Landmark Cheese Co is owned by two women, each named Anna, which is a bit confusing, but allows them to take great liberty in naming their cheese. We have been offering their AnnaBasque Pyrenees style cheese for a few months, and were recently introduced to their latest cheese, Sweet Annie, their youngerGoudastyle cheese. Aged about 4 months, this sweet and nutty cheese has a firm texture that’s a little crumbly. While researching the internet we found a photo of a recipe using Sweet Annie in a soup of pears and parsnips with black truffle, which sounds delicious even as we write this on the hottest day for the year here in San Francisco. So maybe tonight we’ll opt to serve Sweet Annie in a salad of sliced pears and endive with a drizzle of roasted walnut oil instead.
For a long time when we talked about cheese from Switzerland here in the US we were confined to a very small number of cheeses like Gruyere, Emmentaler, Appenzellaer, Sbrinz, maybe a little Vacherin Fribourg, and then it trailed off dramatically. About 10 years ago the Swiss Cheese Union opened itself up to allow cheesemakers to explore new cheese, some based on the classics and some totally new creations. Today we have a bountiful selection of Swiss Alpine cheese to offer and regularly feature them as COTM selections. Güntensberg is the family’s namesake cheese, a variation on Appenzeller that incorporates Reto Güntensperger’s own housemade cultures and raw, whole milk. Reto and his father partition their milk supply, sending the 75 lower altitude farms’ milk to their Appenzeller production and using the remaining 50 Bergmilch suppliers (whose Brown Swiss and Braunvieh herds average 10-30 cows) for their own recipes. Güntensberg develops beautiful golden brown rind during its 5 months in the cellar, encasing a densely creamy body that releases a bright lactic blast that warms into buttered popcorn. Pleasantly balanced with bold flavors of cream & egg yolks.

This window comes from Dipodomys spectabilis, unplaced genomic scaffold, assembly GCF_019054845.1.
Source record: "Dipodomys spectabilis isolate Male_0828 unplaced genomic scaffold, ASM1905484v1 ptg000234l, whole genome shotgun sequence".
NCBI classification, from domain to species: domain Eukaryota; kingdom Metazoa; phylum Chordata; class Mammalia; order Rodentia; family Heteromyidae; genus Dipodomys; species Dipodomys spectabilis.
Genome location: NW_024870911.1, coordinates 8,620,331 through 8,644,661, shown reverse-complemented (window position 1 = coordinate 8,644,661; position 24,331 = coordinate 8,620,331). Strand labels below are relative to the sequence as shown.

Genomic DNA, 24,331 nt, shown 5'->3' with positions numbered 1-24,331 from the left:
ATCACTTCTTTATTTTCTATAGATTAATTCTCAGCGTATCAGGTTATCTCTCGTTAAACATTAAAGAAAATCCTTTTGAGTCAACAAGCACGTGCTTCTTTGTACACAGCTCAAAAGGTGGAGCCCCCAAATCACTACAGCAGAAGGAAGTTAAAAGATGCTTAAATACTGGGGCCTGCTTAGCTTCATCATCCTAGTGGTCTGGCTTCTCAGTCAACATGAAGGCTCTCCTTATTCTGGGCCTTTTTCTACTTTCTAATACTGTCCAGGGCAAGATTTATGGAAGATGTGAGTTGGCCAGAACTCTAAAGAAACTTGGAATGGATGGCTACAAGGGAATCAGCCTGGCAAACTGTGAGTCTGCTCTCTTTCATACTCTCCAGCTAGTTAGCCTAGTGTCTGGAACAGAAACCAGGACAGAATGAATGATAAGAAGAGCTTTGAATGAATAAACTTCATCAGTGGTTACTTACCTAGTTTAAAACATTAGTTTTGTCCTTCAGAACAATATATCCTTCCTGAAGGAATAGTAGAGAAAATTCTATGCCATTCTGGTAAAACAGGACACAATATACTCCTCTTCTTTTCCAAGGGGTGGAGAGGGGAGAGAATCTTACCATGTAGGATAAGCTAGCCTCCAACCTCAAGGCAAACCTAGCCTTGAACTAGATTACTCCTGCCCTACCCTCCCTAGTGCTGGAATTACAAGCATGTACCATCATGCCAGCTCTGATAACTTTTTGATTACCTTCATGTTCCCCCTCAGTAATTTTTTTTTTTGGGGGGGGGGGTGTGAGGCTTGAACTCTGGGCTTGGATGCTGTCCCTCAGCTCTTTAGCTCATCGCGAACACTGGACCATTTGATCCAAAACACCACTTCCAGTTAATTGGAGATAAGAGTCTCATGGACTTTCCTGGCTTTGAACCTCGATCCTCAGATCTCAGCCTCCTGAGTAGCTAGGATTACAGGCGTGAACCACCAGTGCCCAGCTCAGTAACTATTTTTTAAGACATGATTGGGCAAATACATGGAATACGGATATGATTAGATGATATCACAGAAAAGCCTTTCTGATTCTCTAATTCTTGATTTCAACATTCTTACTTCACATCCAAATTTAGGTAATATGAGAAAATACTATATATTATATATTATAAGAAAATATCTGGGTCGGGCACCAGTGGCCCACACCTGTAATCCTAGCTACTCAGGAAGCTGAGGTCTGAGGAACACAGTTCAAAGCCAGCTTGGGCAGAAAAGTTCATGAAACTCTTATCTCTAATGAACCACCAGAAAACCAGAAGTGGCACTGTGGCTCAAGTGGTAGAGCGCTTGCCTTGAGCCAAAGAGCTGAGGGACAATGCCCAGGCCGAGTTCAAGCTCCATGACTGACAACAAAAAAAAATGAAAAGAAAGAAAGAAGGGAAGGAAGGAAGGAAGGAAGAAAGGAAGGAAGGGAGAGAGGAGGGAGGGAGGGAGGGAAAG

La Fromagerie de Méan
Raw Goat Milk
A Cheese Made in Belgium Selection
This tender and gooey delight is brought to us by our friend Peter Verbruggen at Cheese – Made inBelgium. Peter sources fantastic Belgian cheese for us here at The Plus and we’ve been enjoying this washed rind goat cheese all summer long. Made in the traditional Trappist style (think true Port Salut) this aromatic beauty is brine-washed producing its rich golden exterior. The rind is a bit salty and chewy, which makes an enjoyable contrast to the luscious creamy interior. In the mouth it’s like a meaty Pot de Crème, loaded with earthy flavors of mushrooms and broth with a tangy finish. A perfect match with beer, preferably a cloudy Belgian hefeweizen, served alongside a few slices of smoky ham or prosciutto, a crisp, and a crusty baguette!
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